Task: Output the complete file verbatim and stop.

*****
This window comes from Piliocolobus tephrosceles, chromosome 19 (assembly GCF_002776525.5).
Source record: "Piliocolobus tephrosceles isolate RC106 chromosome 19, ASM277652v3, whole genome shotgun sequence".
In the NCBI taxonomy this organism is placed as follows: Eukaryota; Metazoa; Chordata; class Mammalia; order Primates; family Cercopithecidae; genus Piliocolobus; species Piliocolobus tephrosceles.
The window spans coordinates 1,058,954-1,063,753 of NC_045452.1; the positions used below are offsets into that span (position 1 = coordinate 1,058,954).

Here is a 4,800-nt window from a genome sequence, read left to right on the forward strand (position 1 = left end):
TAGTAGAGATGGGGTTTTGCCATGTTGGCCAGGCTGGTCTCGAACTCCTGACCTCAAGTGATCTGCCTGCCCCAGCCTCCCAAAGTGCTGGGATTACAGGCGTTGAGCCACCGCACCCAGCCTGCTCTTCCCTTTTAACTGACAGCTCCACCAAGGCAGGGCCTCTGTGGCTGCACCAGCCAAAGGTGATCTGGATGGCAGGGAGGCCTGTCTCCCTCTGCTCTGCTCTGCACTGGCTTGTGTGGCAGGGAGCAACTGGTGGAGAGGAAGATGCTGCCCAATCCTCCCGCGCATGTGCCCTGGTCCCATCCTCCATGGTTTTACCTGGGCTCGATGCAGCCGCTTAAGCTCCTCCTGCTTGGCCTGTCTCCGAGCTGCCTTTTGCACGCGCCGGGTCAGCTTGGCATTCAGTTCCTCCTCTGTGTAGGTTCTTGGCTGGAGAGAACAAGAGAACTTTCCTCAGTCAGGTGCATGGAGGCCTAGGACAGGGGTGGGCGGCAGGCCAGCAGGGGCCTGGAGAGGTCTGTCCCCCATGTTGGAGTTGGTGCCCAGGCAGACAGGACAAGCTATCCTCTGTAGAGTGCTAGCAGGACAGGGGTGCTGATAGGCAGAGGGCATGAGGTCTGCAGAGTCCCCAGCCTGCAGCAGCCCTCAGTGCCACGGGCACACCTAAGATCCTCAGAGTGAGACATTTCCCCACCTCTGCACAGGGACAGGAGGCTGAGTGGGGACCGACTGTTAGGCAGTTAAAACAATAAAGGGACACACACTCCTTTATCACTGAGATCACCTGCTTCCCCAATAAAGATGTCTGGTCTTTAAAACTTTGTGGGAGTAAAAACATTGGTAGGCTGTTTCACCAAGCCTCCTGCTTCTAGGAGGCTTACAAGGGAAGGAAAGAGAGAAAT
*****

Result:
This window comes from Piliocolobus tephrosceles, chromosome 19 (assembly GCF_002776525.5).
Source record: "Piliocolobus tephrosceles isolate RC106 chromosome 19, ASM277652v3, whole genome shotgun sequence".
In the NCBI taxonomy this organism is placed as follows: Eukaryota; Metazoa; Chordata; class Mammalia; order Primates; family Cercopithecidae; genus Piliocolobus; species Piliocolobus tephrosceles.
The window spans coordinates 1,058,954-1,063,753 of NC_045452.1; the positions used below are offsets into that span (position 1 = coordinate 1,058,954).

Here is a 4,800-nt window from a genome sequence, read left to right on the forward strand (position 1 = left end):
TAGTAGAGATGGGGTTTTGCCATGTTGGCCAGGCTGGTCTCGAACTCCTGACCTCAAGTGATCTGCCTGCCCCAGCCTCCCAAAGTGCTGGGATTACAGGCGTTGAGCCACCGCACCCAGCCTGCTCTTCCCTTTTAACTGACAGCTCCACCAAGGCAGGGCCTCTGTGGCTGCACCAGCCAAAGGTGATCTGGATGGCAGGGAGGCCTGTCTCCCTCTGCTCTGCTCTGCACTGGCTTGTGTGGCAGGGAGCAACTGGTGGAGAGGAAGATGCTGCCCAATCCTCCCGCGCATGTGCCCTGGTCCCATCCTCCATGGTTTTACCTGGGCTCGATGCAGCCGCTTAAGCTCCTCCTGCTTGGCCTGTCTCCGAGCTGCCTTTTGCACGCGCCGGGTCAGCTTGGCATTCAGTTCCTCCTCTGTGTAGGTTCTTGGCTGGAGAGAACAAGAGAACTTTCCTCAGTCAGGTGCATGGAGGCCTAGGACAGGGGTGGGCGGCAGGCCAGCAGGGGCCTGGAGAGGTCTGTCCCCCATGTTGGAGTTGGTGCCCAGGCAGACAGGACAAGCTATCCTCTGTAGAGTGCTAGCAGGACAGGGGTGCTGATAGGCAGAGGGCATGAGGTCTGCAGAGTCCCCAGCCTGCAGCAGCCCTCAGTGCCACGGGCACACCTAAGATCCTCAGAGTGAGACATTTCCCCACCTCTGCACAGGGACAGGAGGCTGAGTGGGGACCGACTGTTAGGCAGTTAAAACAATAAAGGGACACACACTCCTTTATCACTGAGATCACCTGCTTCCCCAATAAAGATGTCTGGTCTTTAAAACTTTGTGGGAGTAAAAACATTGGTAGGCTGTTTCACCAAGCCTCCTGCTTCTAGGAGGCTTACAAGGGAAGGAAAGAGAGAAAT